If you’re looking for a showstopper of a ham recipe for a fall or winter holiday, look no further. Simple to make but absolutely stunning, The Biltmore House’s Tawny Baked Ham has it all despite my horrible photography: Great looks and great taste, even though the pics don’t do it justice!
A little rub and a little basting build up a gorgeous caramelized crust on the outside of The Biltmore House’s Tawny Baked Ham while keeping the inside tender and juicy. Seriously, that crust is almost addictive – it’s like ham candy. A little crisp, a little chewy and yielding to a gentle bite. Then there’s the sweet port spiked fruit surrounding the ham. It’s pretty special and you’re going to want to make this ham!
About The Biltmore House’s Tawny Baked Ham:
This recipe, as you might have guessed by the name, originally came from the Biltmore Estate. I’ve never been one to want to visit houses of the rich and famous but we were in the Asheville area (just taking in the views and doing a little skiing…I taught the kids, so that was fun) and I’m so glad we did! It’s truly an incredible place and a self-sustaining estate. The restaurants featured many items grown or raised at the Biltmore. I picked up a cookbook, along with a few bottles of wine. The wine’s long gone, but I’m still enjoying that book.
This ham just seemed like such an old-fashioned romantic formal dinner kind of ham that I just had to make it. And it truly is. The gorgeous, glazed ham is surrounded by seasonal dried fruits, plumped in apple cider and Tawny port. (If alcohol isn’t your thing, use all apple cider and about a tablespoon of vinegar.) While those fruits absorb all the flavors of the cider & port, their flavors are melding into the sauce, too. That slightly sweet, deep, rich earthy sauce just about steals the spotlight in this dinner. Even my son, raiding the fridge tonight, came to find out what had happened to the sauce (it was buried in the fridge) and he dipped every bite of that ham in it, both at dinner and when he had his midnight snack.
We served the ham today with mashed potatoes and Brussels Sprouts, but while I was eating this, my mind kept wishing I’d made my Pureed Parsnips, instead of the potatoes. The sharper flavor of those parsnips would have been so marvelous with that sauce. Baked or twice-baked Sweet Potatoes would be good, too.
Making The Biltmore House’s Tawny Baked Ham:
This is really an impressive ham, perfect for just about any holiday or any winter dinner party and super easy to make. The hardest part about the whole ham is scoring and adding the cloves (the cloves are optional.) No one ever told me how to properly add cloves to a ham and it wasn’t until I had an “aha” moment that I realized they are so much easier to add if you use some pointed object, like an ice pick or a nut pick to poke a hole in the ham first. If you don’t have either, maybe you have a skewer for kebabs or some other sharp object around.
You will want to be close at hand to baste this ham several times during the cooking process. That’s going to build up the marvelous crust and that’s what really makes the ham so delicious, and so different from many hams.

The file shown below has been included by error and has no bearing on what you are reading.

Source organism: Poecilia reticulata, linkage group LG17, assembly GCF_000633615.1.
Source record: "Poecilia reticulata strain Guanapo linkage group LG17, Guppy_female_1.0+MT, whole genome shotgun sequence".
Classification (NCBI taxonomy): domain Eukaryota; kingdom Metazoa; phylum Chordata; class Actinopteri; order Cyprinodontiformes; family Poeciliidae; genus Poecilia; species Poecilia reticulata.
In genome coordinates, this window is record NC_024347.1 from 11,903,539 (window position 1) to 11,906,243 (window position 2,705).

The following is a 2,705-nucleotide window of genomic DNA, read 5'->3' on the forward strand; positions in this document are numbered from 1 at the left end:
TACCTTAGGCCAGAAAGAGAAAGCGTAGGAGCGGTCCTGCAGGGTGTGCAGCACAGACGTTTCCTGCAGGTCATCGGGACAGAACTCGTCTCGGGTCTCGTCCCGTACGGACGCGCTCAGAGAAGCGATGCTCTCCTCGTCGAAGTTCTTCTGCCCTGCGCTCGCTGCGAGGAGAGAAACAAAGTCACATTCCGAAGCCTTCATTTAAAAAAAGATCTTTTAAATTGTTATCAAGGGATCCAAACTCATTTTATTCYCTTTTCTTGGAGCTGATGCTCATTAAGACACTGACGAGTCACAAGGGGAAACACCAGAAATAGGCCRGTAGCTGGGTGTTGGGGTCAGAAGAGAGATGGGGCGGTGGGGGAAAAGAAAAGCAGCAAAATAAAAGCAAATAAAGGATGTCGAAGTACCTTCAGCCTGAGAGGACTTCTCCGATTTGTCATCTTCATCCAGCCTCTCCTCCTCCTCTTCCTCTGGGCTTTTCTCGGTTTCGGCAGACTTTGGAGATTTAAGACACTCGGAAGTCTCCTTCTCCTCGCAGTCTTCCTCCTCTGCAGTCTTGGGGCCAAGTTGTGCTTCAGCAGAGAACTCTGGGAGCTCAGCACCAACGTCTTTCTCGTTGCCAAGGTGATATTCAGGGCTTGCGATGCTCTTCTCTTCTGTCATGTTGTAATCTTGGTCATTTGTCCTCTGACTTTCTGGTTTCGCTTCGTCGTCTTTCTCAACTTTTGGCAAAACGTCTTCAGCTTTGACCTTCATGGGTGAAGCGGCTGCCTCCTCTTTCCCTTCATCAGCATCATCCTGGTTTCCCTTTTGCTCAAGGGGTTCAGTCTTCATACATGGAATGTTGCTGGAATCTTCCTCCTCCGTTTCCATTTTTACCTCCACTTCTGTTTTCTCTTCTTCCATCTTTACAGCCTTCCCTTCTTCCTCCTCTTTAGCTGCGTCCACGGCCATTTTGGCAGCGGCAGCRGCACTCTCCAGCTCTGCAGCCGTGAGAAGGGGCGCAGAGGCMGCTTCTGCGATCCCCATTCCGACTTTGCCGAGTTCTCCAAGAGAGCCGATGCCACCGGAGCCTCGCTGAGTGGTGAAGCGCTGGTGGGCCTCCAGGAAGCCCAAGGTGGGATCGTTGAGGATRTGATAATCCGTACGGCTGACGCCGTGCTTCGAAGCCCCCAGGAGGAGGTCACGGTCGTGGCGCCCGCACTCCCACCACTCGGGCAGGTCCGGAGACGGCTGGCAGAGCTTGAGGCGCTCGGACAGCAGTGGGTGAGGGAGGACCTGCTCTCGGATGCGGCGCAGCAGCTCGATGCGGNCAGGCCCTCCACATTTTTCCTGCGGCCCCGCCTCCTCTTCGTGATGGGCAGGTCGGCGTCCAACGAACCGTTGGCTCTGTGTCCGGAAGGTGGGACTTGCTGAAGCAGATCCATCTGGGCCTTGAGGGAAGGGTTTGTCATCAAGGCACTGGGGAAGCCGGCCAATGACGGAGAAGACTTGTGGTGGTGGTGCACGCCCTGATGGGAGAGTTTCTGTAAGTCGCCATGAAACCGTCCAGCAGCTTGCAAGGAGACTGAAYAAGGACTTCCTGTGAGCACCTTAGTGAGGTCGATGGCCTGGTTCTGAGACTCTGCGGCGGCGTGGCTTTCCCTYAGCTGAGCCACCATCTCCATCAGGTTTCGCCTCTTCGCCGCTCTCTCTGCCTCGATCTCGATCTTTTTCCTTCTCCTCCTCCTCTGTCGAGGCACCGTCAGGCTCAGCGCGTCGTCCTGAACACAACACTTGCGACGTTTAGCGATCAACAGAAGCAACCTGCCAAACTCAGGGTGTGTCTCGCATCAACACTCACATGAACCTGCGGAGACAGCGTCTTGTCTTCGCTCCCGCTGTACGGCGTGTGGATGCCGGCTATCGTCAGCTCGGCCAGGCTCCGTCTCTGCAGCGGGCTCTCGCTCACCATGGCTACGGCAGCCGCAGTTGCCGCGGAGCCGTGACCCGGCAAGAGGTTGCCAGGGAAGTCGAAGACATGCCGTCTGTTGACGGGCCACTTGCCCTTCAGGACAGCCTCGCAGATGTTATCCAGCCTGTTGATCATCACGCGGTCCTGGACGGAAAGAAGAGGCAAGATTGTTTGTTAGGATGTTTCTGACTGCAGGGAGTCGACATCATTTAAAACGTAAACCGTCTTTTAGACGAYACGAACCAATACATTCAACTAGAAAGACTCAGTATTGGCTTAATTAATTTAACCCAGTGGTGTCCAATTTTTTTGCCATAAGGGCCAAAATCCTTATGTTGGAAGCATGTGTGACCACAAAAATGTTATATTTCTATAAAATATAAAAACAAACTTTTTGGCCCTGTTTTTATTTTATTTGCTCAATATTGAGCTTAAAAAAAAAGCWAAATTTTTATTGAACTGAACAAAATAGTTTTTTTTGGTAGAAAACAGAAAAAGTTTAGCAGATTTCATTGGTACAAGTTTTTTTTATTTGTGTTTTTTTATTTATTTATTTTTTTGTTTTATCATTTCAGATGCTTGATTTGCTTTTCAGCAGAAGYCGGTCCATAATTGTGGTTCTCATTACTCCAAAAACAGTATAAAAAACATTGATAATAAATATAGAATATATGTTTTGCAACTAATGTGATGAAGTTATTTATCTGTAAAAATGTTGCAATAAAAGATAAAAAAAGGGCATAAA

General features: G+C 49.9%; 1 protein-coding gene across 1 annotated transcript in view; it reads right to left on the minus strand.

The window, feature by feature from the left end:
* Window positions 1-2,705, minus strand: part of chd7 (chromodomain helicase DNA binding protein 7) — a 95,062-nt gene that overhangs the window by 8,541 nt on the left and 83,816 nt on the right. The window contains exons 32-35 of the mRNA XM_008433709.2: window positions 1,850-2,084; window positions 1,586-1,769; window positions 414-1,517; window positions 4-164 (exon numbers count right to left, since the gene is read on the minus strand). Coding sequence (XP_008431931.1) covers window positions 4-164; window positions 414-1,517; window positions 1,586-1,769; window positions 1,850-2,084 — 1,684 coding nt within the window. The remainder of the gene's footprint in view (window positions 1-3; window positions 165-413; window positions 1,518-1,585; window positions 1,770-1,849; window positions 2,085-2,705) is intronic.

Saving Money on The Biltmore House’s Tawny Baked Ham:
Since we’re not all Vanderbilts, be sure to buy ham during holiday weeks when it’s at a rock bottom low and the stores are almost giving them away. Hams keep for weeks in the fridge and can be chucked in the freezer if needed. A regular old ham rather than a spiral cut are always going the best bet price-wise & stay moister during cooking.
There’s no better time to pick up dried fruit, either, than right now during the Holiday Sales. Use this recipe to go through any stock you might have from the last year and replenish with sales priced specials (and use coupons) so you’ll have what you need during the upcoming year. Alcohol, too, is very likely to be on sale at a deep discount during holiday weeks.
The Biltmore House's Tawny Baked Ham
- 9 pound ham, precooked & bone in
- 1/3 cup Dijon mustard
- 3/4 cup brown sugar
- 1 cup apple cider
- 2 cups total of a mix of any of these dried fruits: dates, prunes, figs, apricots, apricots halved, dried cherries and/or cranberries)
- 1 cup tawny port
Preheat oven to 350 degrees F.
Remove skin of ham (if it has skin, and most modern hams don’t) and score fat in a diamond design (about an inch apart; score through the fat to the ham.) Place ham fat side up in a greased or oiled baking dish (large cast iron skillet works well) and rub first with the Dijon, then pack on the brown sugar. Pour the apple cider around the ham.
Insert a meat thermometer, making sure it doesn’t touch the bone, and bake, uncovered, for one hour, basting several times. (Watch the level of the liquid and add a little more if it seems in danger of completely evaporating.)
After the initial hour is up, add the fruit and port and continue to bake another 30 minutes, basting now and then until internal temperature is 140 degrees. Transfer ham to a platter, surround it by the fruit (or add fruit to a compote dish) and add sauce to a saucepan. Reduce the sauce by half. See note if your ham is a different size.
Slice ham and serve ham with the fruit and the sauce.
- For a cooked ham, the rule of thumb is 10 minutes per pound. The initial cook was 60 minutes. At 9 pounds, this ham will need another 30 minutes. If your ham is another size, adjust accordingly, either subtracting or adding more time.
- If desired, whole cloves may be inserted in the center of each diamond. Use a sharp object, ice pick, skewer, etc. to pierce the ham, then insert clove in the hole.
I’ll be bringing this to Fiesta Friday #198, hosted this week by two women of great taste; both well seasoned bloggers: Judi @ cookingwithauntjuju.com and Liz @ Spades, Spatulas and Spoons.This is going to be a fun party with all kinds of Holiday foods!